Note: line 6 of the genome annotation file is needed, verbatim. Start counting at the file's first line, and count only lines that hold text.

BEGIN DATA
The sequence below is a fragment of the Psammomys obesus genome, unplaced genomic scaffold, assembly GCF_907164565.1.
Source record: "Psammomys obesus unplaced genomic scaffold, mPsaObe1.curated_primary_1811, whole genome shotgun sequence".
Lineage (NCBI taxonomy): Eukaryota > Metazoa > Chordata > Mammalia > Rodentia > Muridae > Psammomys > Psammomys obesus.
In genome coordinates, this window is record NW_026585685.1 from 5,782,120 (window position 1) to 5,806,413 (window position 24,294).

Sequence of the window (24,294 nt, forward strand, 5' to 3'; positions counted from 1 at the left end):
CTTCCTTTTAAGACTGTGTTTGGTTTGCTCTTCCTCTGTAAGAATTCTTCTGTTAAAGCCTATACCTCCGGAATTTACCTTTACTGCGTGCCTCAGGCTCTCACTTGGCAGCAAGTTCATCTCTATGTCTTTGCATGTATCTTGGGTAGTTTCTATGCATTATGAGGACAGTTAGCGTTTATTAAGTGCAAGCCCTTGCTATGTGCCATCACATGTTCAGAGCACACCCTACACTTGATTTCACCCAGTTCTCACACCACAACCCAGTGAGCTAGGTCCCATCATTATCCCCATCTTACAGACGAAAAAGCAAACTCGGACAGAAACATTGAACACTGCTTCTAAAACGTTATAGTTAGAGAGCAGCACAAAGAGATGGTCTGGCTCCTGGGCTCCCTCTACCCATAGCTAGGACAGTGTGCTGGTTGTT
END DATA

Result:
CTTCCTTTTAAGACTGTGTTTGGTTTGCTCTTCCTCTGTAAGAATTCTTCTGTTAAAGCCTATACCTCCGGAATTTACCTTTACTGCGTGCCTCAGGCTCTCACTTGGCAGCAAGTTCATCTCTATGTCTTTGCATGTATCTTGGGTAGTTTCTATGCATTATGAGGACAGTTAGCGTTTATTAAGTGCAAGCCCTTGCTATGTGCCATCACATGTTCAGAGCACACCCTACACTTGATTTCACCCAGTTCTCACACCACAACCCAGTGAGCTAGGTCCCATCATTATCCCCATCTTACAGACGAAAAAGCAAACTCGGACAGAAACATTGAACACTGCTTCTAAAACGTTATAGTTAGAGAGCAGCACAAAGAGATGGTCTGGCTCCTGGGCTCCCTCTACCCATAGCTAGGACAGTGTGCTGGTTGTT